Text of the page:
Just because it is a law does not necessarily make it right or just. Recently in the news has been the tragic story of a young woman, a wife and mother, in Texas who suffered a lung embolism. As a result of a severe loss of oxygen, she was put on a respirator. However, she was declared brain dead by the hospital doctors. It was discovered that she was also in the early stages of pregnancy. This woman had stated her wishes not to be kept alive with machines, and her husband and family want her taken off the life machines so she can rest in peace. But Texas law says that a woman’s body must be kept alive if that body is carrying a fetus.
One of the lawyers on TV discussing this case made the comment that “It is the law of Texas, and, therefore, the hospital is right in its decision.” I was indignant hearing her say this, but that’s the way it is.
That had me thinking about flawed laws and the need to obey them. Over the ages there have been many unjust laws, laws influenced by prejudices, discrimination, biases, fear and, especially, big money.
Some have since been changed or struck down, usually after a long history of protest, more rarely because the lawmakers have come to realize they are unjust. Of course, refusing to obey the law means arrest, as Thoreau, one of the earliest well-documented practitioners of civil disobedience learned when he refused to pay taxes because some of the money went to maintain slavery.
Recently there has been much uproar on TV over basketball player Dennis Rodman because he did not petition Kim Jong Un, the leader of North Korea to free Kenneth Bae, now in prison there. It seems that Mr. Bae, was acting as a missionary for Christianity. Proselytizing is not against the law in most countries, but in North Korea it is, especially if one is pushing western religion. The act is seen as an attempt to overthrow the government. That is against the law in any country.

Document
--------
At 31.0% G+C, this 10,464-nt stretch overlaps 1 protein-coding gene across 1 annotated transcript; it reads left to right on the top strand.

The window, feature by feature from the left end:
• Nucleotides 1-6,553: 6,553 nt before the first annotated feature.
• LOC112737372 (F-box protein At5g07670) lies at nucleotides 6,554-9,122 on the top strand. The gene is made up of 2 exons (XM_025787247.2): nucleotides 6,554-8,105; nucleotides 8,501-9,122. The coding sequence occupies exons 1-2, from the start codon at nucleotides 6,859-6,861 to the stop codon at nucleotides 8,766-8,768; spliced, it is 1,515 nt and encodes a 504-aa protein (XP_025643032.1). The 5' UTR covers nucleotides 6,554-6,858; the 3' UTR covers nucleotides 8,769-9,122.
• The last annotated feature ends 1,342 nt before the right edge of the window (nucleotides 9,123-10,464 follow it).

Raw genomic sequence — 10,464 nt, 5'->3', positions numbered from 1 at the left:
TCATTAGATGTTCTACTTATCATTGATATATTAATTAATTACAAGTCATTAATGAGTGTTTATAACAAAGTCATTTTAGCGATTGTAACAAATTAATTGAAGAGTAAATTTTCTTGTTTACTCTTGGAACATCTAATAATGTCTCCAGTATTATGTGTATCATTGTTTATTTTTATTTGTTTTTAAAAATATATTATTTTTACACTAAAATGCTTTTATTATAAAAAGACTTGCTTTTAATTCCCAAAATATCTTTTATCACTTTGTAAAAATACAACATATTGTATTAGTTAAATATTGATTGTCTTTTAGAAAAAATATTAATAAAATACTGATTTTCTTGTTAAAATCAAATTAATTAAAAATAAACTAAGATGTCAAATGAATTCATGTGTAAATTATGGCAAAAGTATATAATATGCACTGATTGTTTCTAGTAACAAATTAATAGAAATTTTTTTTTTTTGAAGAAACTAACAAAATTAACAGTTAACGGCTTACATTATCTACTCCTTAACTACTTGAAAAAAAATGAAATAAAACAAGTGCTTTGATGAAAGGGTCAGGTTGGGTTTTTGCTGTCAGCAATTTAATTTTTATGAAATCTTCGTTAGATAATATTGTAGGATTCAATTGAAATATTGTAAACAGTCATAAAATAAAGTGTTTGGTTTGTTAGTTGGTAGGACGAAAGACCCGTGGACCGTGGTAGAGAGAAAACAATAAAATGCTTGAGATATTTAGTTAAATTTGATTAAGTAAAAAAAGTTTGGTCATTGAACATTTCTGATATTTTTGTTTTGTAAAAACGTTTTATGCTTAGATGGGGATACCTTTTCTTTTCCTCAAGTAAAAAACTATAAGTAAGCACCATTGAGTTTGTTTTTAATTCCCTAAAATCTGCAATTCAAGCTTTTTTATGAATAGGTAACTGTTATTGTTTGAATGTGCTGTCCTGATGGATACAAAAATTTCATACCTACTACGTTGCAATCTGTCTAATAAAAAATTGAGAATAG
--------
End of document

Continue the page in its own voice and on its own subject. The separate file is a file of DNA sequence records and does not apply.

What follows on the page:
There are people in the Middle East and Asia right now who are marching to protest the corruption they perceive in their government. In Costa Rica, protest marching seems to be the third most popular group activity next to soccer and making fun of the government. In the U.S. Occupy Wall Street was a long protest; all of them limited civil disobedience. Marching and protesting is a mild form of civil disobedience, but it can get you arrested.
I used to think that the best way to protest leadership is to simply turn your back on the leader, that is, everyone gather in their capitols in front of the government building and simply, quietly turn their backs and walk away. It’s more insulting than throwing a shoe. However, now I think it would be as futile as any march or sleep-in or what have you.
Like many things that are amiss, when bad laws are passed, we should look for the money. And also re-educate people. The laws that have existed since the 1930s proclaiming marijuana a dangerous and addictive drug with no medical uses is an example. I think the U.S, was the first to declare it illegal, not because it was any of the above, but because blacks and Latinos were using it (before that only proper ladies, et al., were prescribed it for a number of ailments). Outlawing hemp came immediately afterwards – or maybe it is the other way around. First hemp, then pot. Some historians say that it was the development of nylon by the DuPont Co. that was the cause for the laws in the United States forbidding the growing of hemp.
What a shame, too. Hemp was one of the earliest, if not the first crop to be domesticated and it is more versatile than any crop since. Its uses range from rope to clothing to building materials to milk and historically was used in many countries on every continent. It is also one of the easiest crops to grow and naturally resists most destructive insects. No wonder the modern world of manufacturing wanted it done away with.
With the growing acceptance of marijuana in the United States (no pun intended), perhaps hemp once again will be cultivated. And that is where I think, the changes in laws must come. First the protests, then education of the people who have been misinformed, then the polls that show the change, and then the signatures in each state or country to change the law, or in some cases, the constitution. This process has worked in some U.S. states perhaps now in Florida, (for medical marijuana). That might enable other countries to change their laws, as has Uruguay.
Perhaps this process: protests; education; polls; and signatures will result in more equality for people of color or the LGBT people, and eventually for women – their right to rule over their own bodies, in short, to be treated primarily as human individuals, not as incubators.